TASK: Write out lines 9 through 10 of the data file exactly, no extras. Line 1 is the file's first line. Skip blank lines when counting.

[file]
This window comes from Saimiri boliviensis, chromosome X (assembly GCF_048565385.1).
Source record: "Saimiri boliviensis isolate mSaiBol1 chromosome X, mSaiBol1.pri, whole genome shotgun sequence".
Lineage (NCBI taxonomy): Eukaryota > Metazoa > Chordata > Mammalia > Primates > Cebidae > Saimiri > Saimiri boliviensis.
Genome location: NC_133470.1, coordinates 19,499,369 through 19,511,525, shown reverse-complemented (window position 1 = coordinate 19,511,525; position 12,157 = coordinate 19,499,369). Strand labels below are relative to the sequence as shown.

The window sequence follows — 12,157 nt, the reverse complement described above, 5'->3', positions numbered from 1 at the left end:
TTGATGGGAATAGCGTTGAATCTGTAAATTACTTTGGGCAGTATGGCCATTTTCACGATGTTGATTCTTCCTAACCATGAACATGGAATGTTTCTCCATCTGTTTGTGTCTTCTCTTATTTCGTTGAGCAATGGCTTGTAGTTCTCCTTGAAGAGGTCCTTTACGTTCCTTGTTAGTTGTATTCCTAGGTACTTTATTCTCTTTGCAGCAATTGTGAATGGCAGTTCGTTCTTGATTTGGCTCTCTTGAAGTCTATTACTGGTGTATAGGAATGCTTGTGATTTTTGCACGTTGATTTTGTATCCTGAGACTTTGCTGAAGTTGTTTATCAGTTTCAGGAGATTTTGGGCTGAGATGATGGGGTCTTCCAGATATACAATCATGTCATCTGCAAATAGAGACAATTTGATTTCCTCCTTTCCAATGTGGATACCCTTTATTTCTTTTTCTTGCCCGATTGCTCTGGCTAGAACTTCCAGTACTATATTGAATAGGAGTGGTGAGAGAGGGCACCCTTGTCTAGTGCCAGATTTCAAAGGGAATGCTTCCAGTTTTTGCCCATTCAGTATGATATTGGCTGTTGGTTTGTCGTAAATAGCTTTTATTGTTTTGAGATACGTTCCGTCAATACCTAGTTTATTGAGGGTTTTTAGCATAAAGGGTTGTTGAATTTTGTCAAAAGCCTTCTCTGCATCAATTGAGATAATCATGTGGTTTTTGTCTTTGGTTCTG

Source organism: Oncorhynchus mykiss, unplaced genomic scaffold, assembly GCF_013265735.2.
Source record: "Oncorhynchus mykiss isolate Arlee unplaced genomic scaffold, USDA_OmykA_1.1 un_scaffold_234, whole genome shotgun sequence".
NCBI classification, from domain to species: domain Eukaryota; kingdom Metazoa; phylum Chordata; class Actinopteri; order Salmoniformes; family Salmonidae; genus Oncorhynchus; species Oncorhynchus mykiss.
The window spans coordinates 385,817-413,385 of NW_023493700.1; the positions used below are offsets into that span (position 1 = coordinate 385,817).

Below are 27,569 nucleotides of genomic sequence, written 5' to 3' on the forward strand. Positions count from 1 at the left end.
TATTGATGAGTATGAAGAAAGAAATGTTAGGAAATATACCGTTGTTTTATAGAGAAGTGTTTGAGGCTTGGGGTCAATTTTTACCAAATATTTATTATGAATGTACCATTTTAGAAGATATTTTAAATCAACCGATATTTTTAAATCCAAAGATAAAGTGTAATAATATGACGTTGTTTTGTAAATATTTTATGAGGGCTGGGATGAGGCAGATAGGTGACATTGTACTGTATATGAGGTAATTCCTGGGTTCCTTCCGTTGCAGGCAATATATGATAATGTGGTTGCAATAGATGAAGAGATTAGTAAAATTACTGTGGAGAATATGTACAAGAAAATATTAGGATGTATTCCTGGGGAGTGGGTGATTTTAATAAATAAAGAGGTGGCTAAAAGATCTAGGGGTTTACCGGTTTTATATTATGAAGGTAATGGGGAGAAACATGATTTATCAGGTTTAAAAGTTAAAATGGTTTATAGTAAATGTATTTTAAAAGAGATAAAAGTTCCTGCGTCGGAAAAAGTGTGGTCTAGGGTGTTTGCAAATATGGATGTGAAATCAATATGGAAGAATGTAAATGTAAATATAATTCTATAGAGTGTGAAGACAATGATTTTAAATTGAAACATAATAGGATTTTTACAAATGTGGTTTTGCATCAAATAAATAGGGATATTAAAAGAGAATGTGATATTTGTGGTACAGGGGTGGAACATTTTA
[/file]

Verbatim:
NCBI classification, from domain to species: domain Eukaryota; kingdom Metazoa; phylum Chordata; class Actinopteri; order Salmoniformes; family Salmonidae; genus Oncorhynchus; species Oncorhynchus mykiss.
The window spans coordinates 385,817-413,385 of NW_023493700.1; the positions used below are offsets into that span (position 1 = coordinate 385,817).